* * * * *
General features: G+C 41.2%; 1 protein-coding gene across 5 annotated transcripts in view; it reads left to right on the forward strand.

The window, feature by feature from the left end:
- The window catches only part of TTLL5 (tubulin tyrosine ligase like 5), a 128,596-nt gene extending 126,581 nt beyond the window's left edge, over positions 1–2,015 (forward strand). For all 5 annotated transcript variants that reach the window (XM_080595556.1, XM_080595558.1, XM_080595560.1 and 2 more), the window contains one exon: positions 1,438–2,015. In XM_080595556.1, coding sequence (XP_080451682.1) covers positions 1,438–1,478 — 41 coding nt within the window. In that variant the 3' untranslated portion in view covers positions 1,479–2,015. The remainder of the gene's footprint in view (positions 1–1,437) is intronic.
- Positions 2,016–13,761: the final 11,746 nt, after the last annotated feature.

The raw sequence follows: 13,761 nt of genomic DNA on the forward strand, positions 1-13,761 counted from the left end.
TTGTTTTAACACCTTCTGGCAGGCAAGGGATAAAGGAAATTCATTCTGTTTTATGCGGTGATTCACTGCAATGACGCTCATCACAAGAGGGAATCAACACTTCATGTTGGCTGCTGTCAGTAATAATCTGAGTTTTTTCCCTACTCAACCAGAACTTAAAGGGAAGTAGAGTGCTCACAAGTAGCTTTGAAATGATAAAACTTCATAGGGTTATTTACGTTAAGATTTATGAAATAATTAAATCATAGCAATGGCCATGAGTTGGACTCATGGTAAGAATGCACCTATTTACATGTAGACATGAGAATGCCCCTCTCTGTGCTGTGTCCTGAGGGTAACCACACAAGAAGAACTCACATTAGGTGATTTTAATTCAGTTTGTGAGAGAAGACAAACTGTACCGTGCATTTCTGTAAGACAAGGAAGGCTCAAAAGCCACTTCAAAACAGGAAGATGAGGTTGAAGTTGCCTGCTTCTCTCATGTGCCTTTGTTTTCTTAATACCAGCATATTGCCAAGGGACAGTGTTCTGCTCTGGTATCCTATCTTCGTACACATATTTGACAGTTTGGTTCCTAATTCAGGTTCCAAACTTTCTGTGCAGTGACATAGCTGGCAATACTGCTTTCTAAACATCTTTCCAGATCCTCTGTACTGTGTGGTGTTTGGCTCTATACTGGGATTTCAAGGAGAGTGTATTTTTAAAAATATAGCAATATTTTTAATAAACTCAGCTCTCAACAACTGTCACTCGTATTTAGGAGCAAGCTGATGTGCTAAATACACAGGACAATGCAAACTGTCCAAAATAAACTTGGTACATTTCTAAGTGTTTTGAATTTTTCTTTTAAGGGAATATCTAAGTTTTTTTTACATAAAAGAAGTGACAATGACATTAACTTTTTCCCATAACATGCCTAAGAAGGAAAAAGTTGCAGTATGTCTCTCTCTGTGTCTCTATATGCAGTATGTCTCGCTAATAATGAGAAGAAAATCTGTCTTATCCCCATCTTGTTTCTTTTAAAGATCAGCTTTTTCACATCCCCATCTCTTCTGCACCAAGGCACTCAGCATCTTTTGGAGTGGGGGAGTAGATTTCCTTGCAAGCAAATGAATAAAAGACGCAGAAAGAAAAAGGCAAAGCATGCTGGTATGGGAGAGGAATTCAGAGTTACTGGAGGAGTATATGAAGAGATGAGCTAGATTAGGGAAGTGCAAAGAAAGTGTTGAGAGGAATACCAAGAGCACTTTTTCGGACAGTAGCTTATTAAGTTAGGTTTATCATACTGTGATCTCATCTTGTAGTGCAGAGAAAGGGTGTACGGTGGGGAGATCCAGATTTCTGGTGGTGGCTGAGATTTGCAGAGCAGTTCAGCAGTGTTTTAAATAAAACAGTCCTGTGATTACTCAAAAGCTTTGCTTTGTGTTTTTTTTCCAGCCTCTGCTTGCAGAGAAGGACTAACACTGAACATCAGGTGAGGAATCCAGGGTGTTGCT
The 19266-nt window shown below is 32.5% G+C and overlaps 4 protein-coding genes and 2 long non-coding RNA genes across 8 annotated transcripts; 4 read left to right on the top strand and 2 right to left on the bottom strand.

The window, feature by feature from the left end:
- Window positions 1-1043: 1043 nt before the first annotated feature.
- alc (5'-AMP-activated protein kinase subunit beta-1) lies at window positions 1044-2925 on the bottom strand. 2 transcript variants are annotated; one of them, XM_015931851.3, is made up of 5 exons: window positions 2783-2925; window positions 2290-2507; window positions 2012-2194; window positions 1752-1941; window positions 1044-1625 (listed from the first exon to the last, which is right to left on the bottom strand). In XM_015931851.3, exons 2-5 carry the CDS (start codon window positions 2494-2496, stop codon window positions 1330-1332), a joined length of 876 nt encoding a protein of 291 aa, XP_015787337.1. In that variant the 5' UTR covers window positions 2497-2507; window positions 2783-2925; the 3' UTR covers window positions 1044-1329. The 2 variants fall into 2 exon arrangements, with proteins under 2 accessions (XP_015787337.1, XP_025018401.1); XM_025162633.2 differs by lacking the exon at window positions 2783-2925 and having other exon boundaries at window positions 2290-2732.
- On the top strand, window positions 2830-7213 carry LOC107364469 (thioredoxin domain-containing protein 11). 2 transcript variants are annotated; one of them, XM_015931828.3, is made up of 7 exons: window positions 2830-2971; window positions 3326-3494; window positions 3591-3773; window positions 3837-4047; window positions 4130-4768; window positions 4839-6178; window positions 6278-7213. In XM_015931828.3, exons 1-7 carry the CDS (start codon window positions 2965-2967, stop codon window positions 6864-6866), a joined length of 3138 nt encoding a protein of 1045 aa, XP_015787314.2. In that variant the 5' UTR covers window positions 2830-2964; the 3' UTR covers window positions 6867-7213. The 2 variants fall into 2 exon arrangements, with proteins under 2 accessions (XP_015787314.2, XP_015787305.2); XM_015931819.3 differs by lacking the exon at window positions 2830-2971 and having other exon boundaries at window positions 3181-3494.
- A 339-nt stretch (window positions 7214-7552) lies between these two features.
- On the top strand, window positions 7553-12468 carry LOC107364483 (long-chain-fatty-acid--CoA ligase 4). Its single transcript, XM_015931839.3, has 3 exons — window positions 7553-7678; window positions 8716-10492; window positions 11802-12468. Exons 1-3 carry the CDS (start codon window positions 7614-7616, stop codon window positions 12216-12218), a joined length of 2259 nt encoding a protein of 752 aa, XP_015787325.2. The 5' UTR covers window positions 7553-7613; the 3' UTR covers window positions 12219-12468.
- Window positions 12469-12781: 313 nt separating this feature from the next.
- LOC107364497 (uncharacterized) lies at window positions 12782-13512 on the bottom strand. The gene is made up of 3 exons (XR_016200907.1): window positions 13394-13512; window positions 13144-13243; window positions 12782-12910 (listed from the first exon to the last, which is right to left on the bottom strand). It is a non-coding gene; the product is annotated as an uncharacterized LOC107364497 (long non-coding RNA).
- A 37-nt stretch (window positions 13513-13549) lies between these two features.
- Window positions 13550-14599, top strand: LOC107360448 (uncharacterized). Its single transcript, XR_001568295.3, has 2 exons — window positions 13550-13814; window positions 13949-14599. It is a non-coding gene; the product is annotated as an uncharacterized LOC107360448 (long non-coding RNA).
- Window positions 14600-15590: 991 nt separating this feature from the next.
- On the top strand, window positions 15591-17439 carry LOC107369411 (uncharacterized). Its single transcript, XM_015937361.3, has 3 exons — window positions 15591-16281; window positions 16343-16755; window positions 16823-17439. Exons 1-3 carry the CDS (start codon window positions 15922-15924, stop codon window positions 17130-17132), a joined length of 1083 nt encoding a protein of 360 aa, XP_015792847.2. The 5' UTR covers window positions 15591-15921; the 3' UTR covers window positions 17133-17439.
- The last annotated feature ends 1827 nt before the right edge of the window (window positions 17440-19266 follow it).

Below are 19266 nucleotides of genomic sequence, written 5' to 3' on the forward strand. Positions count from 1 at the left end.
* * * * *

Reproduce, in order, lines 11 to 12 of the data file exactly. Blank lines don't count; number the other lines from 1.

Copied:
- On the top strand, window positions 2830-7213 carry LOC107364469 (thioredoxin domain-containing protein 11). 2 transcript variants are annotated; one of them, XM_015931828.3, is made up of 7 exons: window positions 2830-2971; window positions 3326-3494; window positions 3591-3773; window positions 3837-4047; window positions 4130-4768; window positions 4839-6178; window positions 6278-7213. In XM_015931828.3, exons 1-7 carry the CDS (start codon window positions 2965-2967, stop codon window positions 6864-6866), a joined length of 3138 nt encoding a protein of 1045 aa, XP_015787314.2. In that variant the 5' UTR covers window positions 2830-2964; the 3' UTR covers window positions 6867-7213. The 2 variants fall into 2 exon arrangements, with proteins under 2 accessions (XP_015787314.2, XP_015787305.2); XM_015931819.3 differs by lacking the exon at window positions 2830-2971 and having other exon boundaries at window positions 3181-3494.
- A 339-nt stretch (window positions 7214-7552) lies between these two features.